Medicaid Ultimatums | Jackson Free Press | Jackson, MS

Medicaid Ultimatums

Rep. Steve Holland said he did not believe Gov. Haley Barbour could actually cut hospital funding by almost $400 million this year.

Rep. Steve Holland said he did not believe Gov. Haley Barbour could actually cut hospital funding by almost $400 million this year. Photo by Adam Lynch

Legislators are digging in on both sides over Medicaid during the quiet days preceding the June 26 reconvening of the special session. Lawmakers are still unable to reach a consensus on a revenue increase to fully fund Medicaid, which is working with a shortfall of almost $90 million. Democrats have been pushing for a tobacco tax increase to cover the shortfall, but former tobacco lobbyist Gov. Haley Barbour will not accept the increase, and prefers a tax on hospital beds amounting to $160 a day per patient.

House Democrats, confident that Barbour wasn't giving way to a full $1 per pack cigarette tax increase, and have attempted to push compromise bills involving smaller tobacco tax increases, coupled with a smaller hospital bed tax. In response, Barbour apparently refusing to compromise, threatened to cut Medicaid by $375 million in July.

"The governor has instructed Medicaid to do the research on ways to make deep and significant cuts to achieve the $375 million so that we can get the $90 million share of the state match," Barbour spokesman Pete Smith told the Jackson Free Press Monday.

Though Smith was unwilling to admit that Barbour was targeting state hospitals with the cuts on Monday, Sam Cameron, president and CEO of the Mississippi Hospital Association, said Barbour's office had told him that hospitals were the prime targets.

"We've been told that the cuts would come mainly from hospital reimbursements, and nobody has told us different at this point," Cameron said.

House Public Health Chairman Steve Holland, D-Plantersville, said the move was an attempt to pit hospitals against Democrats, but said he doubted Barbour would make the Medicaid cut on hospital reimbursements.

"He hasn't got the balls to do it," said Holland said. "For one thing he can't legally do it. He's got to cut optional services first. Check your law. Hospital services are not optional. (The House) is not going to move. Barbour can do what he wants to and call whoever he wants to, but until they come to the middle with us, that's the end of the story."

Twenty-three Senate Democrats made a late attempt to meet in the middle last Wednesday, submitting a compromise bill filling the Medicaid shortfall. The bill would raise the state's 18-cent cigarette tax 50 cents to 68 cents. The bill's lead sponsor, Democrat Bob Dearing of Natchez, dropped the bill shortly before the Senate adjourned. Sen. Alan Nunnelee, a Republican, raised a point of order saying any bill containing a cigarette tax was not within the scope of the governor's call. Lt. Gov. Phil Bryant, who vowed to support the governor during his 2007 campaign, said he would take the argument under advisement and make a ruling on that question when the Senate convenes for a continuation of the special session on June 26.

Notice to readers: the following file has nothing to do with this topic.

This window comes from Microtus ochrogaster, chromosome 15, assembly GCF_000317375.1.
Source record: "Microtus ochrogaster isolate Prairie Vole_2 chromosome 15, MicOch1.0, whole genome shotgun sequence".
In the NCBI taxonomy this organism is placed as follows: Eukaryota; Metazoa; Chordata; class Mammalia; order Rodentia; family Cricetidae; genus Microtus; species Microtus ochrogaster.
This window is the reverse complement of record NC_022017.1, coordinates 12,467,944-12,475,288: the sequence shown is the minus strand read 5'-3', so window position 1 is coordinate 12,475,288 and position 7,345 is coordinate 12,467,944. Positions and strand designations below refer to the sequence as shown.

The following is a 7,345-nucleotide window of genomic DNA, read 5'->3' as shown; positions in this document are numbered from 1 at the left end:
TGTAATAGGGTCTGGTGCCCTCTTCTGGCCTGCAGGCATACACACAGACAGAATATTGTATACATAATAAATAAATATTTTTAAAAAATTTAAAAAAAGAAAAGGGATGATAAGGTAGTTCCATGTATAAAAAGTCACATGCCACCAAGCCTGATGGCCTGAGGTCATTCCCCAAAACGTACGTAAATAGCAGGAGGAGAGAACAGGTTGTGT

The Senate bill also includes the code sections allowing the hospital tax, though it does not raise the tax.

Roy Mitchell, director of Mississippi Health Advocacy Program, told the Jackson Free Press a full $1 per pack tobacco tax increase would generate $162.8 million in new annual tax revenue, as well as almost $1 billion in long term savings from tobacco-related health issues. It would also have the added advantage of decreasing youth smoking by 20 percent.

Former Mississippi Democratic Party Chairman Wayne Dowdy was willing to settle for the 50-cent hike, however, arguing that the Mississippi State Tax Commission reports a $119 million a year revenue increase with the compromise tax.

"This is a no-brainer: Raise the tax on cigarettes, solve the Medicaid funding problem and put an end to a special legislative session that is costing taxpayers thousands of dollars a day," Dowdy said. "It's a fair, sensible solution to a major problem."

If Barbour does cut hospital funding, medical facilities may have to cut staff, raise fees or even close doors in some cases.

"Fifty percent of the hospitals in the state are already operating in the red, and that's with current state reimbursement levels," said MHA Vice President of Communications Shawn Lea. "It stands to reason that another 45 percent cut could only hurt us further."

Cameron said MHA believed Medicaid should be funded by general tax revenues or from the tobacco tax, but had been pushed to switch sides. "Since the Senate will not consider either of those two (options), our only option is the so-called Barbour plan," he said.

Holland said Barbour's threat has prompted hospital representatives to call his office, urging him to adopt Barbour's patient tax plan, but Holland is confident that Barbour's game of chicken will do more injury to Republicans than Democrats.

"It's a another case of Haley wanting his way or nobody's way. He's a big, bad he-wolf in the woods and I'm ready for him to do what George Bush has already done to all the rest of the Republicans. (Barbour) doesn't have to run anymore, but he's going to take every other Republican down with him," Holland said.

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